MadSci Network: Medicine

Re: Why do arteries get clogged more often than veins?

Date: Fri Feb 25 01:49:23 2005
Posted By: Joshua Chai, House Officer, Addenbrooke's Hospital
Area of science: Medicine
ID: 1105246557.Me

Both arteries and veins can develop thrombosis ("blood-clot") within 
them. I do not have any accurate figures to go by but venous thrombosis 
is at least as common as arterial thrombosis. According to the famous 
Virchow's triad, any disturbances to one or more of the three components 
of our circulation would lead to thrombosis, they are:- (1) constituents 
of the blood, (2) blood vessels, and (3) blood flow. A range of 
pathological processes can affect one of more of the three and results in 
the development of thrombosis and there are preferential difference of 
the effects of the three factors that affect either the arteries and the 

Arteries are under greater hydraulic pressure than veins and the shearing 
force of blood flowing through arteries, esp. at branching points, often 
results in damage to the surface lining of the vessels (endothelium), 
i.e. affecting the second components of the triad. In addition, when the 
body tries to repair the damage, a process known as atherosclerosis often 
takes place. The fatty atherosclerotic plaques gradually build up in 
size; and if the plaques are disrupted by further damage, then a rapid 
thrombosis can develop within the arteries and occlude the blood flow 
completely. This is often the case when a patient with known ischaemic 
heart disease sudden develops a myocardial infaction (i.e. heart attack).

Venous thrombosis is very common in or out of hospital. Deep vein 
thrombosis (DVT) is especially common in bed-bound patients and those 
travellers after long-haul flights. This time, it is the third components 
of the triad being disturbed, i.e. blood flow. Venous drainage depends on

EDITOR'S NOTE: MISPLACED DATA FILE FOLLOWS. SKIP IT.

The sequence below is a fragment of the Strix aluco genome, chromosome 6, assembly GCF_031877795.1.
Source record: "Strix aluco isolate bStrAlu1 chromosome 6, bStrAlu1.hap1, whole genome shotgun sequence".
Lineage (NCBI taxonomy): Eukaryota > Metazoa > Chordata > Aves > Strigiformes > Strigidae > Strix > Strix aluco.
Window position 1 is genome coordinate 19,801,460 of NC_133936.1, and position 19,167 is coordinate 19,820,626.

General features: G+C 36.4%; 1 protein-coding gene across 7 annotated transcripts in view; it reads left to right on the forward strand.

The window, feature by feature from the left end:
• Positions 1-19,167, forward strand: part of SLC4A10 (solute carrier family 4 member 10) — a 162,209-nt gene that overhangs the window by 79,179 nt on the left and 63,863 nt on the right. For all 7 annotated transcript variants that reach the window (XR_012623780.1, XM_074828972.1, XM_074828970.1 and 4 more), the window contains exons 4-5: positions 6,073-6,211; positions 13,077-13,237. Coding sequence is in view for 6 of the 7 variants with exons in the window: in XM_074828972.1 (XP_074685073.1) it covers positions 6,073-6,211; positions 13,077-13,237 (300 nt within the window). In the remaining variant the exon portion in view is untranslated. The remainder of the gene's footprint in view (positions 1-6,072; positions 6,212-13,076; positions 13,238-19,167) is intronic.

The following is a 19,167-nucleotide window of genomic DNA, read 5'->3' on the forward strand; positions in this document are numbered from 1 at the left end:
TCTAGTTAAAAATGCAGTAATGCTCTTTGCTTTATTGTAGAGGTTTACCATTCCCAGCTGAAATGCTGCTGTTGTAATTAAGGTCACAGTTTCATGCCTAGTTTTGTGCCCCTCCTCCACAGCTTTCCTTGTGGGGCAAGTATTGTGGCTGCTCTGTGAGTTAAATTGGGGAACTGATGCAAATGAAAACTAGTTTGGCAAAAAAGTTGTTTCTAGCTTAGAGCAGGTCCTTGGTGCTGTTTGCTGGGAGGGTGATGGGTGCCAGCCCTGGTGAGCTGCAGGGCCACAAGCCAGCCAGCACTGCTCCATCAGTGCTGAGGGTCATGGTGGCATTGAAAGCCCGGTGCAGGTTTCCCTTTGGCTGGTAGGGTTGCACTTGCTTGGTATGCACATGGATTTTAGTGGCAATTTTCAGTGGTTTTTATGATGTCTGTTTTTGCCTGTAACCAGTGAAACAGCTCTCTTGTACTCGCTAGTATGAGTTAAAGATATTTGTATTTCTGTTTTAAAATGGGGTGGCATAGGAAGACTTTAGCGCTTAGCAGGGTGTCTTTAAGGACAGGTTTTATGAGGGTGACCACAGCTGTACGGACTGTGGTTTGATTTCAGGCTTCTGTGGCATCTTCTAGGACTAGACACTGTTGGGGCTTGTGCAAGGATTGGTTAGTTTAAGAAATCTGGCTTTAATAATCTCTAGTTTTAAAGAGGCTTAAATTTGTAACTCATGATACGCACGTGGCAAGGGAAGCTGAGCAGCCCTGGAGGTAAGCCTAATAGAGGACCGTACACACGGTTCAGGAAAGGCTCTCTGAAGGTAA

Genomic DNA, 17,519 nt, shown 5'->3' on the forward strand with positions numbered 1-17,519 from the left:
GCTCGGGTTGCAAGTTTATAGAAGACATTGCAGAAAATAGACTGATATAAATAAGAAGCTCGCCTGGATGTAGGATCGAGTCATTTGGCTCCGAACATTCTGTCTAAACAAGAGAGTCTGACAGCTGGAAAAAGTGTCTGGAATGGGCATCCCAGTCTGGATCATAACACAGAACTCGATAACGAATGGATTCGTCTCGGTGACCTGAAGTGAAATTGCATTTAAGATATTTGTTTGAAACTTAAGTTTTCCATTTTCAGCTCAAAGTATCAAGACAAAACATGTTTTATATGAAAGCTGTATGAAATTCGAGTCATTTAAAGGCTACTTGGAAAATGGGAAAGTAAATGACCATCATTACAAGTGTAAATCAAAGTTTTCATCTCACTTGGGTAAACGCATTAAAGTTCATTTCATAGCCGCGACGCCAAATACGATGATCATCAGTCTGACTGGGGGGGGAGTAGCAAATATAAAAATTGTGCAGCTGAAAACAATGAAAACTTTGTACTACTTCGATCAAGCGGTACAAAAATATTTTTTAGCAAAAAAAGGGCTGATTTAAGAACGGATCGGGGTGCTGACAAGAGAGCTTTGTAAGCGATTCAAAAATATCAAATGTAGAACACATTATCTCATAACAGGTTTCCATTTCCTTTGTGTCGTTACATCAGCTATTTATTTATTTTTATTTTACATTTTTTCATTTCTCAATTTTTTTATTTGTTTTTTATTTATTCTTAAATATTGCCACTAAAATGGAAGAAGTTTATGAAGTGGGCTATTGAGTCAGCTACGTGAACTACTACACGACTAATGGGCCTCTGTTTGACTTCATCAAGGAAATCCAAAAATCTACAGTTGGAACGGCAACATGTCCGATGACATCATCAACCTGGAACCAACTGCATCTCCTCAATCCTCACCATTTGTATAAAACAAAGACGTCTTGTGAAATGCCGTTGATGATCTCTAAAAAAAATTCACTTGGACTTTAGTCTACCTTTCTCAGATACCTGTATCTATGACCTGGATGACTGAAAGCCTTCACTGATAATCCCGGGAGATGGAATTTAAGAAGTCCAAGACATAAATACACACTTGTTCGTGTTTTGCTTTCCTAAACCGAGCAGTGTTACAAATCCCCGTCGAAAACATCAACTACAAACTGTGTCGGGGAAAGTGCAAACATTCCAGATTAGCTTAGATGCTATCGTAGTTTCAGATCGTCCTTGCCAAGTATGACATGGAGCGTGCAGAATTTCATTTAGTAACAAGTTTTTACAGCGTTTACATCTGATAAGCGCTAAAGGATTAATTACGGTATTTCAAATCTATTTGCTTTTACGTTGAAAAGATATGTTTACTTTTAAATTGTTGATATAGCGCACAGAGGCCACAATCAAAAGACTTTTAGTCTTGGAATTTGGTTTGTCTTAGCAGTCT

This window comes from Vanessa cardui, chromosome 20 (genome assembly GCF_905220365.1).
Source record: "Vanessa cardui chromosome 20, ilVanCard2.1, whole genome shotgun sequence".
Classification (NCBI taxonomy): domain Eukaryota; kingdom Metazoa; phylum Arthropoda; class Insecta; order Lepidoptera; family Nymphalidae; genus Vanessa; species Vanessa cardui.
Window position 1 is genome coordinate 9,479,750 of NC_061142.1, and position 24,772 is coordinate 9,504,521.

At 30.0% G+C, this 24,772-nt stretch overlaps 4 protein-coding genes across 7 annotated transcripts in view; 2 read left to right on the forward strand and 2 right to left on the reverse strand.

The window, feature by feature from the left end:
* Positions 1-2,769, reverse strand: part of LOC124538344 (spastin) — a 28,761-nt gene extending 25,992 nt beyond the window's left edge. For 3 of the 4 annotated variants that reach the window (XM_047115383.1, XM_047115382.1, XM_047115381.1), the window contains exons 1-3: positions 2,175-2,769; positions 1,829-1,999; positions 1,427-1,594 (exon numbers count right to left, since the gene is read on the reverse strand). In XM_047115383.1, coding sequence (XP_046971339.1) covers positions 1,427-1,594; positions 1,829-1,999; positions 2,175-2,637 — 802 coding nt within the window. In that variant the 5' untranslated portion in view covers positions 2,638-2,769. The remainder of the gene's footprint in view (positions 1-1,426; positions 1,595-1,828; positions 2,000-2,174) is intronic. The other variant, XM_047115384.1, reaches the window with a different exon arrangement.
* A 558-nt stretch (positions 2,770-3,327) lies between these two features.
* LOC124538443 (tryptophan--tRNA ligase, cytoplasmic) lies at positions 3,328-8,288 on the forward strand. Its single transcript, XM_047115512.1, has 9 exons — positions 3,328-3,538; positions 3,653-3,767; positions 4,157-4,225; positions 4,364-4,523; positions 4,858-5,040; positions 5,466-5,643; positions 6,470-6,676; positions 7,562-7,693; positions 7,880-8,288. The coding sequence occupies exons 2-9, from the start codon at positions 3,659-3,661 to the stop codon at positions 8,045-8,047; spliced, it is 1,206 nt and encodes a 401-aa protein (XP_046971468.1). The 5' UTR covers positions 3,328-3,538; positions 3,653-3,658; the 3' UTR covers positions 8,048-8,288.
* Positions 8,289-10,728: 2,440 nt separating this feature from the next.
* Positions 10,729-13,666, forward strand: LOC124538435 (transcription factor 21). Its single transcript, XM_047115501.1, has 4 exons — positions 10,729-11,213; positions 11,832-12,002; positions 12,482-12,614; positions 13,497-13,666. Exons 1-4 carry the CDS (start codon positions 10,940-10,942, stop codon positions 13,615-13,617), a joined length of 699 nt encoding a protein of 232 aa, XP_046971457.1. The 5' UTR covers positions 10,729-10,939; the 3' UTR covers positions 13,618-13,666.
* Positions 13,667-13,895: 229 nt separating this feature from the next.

muscular contraction of the draining part of the body. If one is immobile 
for a long time, e.g. sitting on a plane for hours without moving about, 
then venous drainage becomes more and more sluggish. This slow flow then 
favours the process of thrombosis in e.g. the veins in the calves. One 
potentially fatal consequence of DVT is that if the blood clot is 
dislodged from the leg veins, it might get thrown up into our lungs. And 
if a large clot blocks up a main vessel in the lung, a condition known as 
pulmonary embolism can occur, whereby the blood is unable to travel to 
the lung to pick up the oxygen, with sometimes fatal outcome.

You might then ask what happen to the first component of the Virchow's 
triad? A number of medical conditions, some genetic some autoimmune, can 
affect the blood constituents and results in thrombosis. These conditions 
alter the proportion of functional clotting factors and anti-clotting 
factors in the blood and are collectively known as thrombophilias. Both 
arteries and veins can be affected in thrombophilias.

As to why we use venous grafts in arterial bypass surgery. One of the 
reasons is that synthetic material is more prone to thrombosis under 
arterial pressure. Hence biological material is preferred. If we were, 
then, to harvest biological conduits for bypass grafts, we need vessels 
that are (relatively) easily accessible, of comparable sizes, and which 
functions can be substituted by a parallel system. Veins in the legs have 
been used as conduits for coronary artery bypass surgery for a long time 
because of these reasons. There are 2 venous drainage systems in the 
legs, deep and superficial. Taking out one of them will not have too 
significant an effect on the overall venous drainage of the legs. Having 
said that, the life-span of a venous graft is only about 10-15 years 
before re-narrowing occurs. Therefore, we are always on the look out for 
better conduits for future bypass surgery.

I hope this helps:-)

Sincerely yours,
Dr. Joshua Chai
Medical House Officer

Current Queue | Current Queue for Medicine | Medicine archives

Try the links in the MadSci Library for more information on Medicine.

MadSci Home | Information | Search | Random Knowledge Generator | MadSci Archives | Mad Library | MAD Labs | MAD FAQs | Ask a ? | Join Us! | Help Support MadSci

MadSci Network,
© 1995-2005. All rights reserved.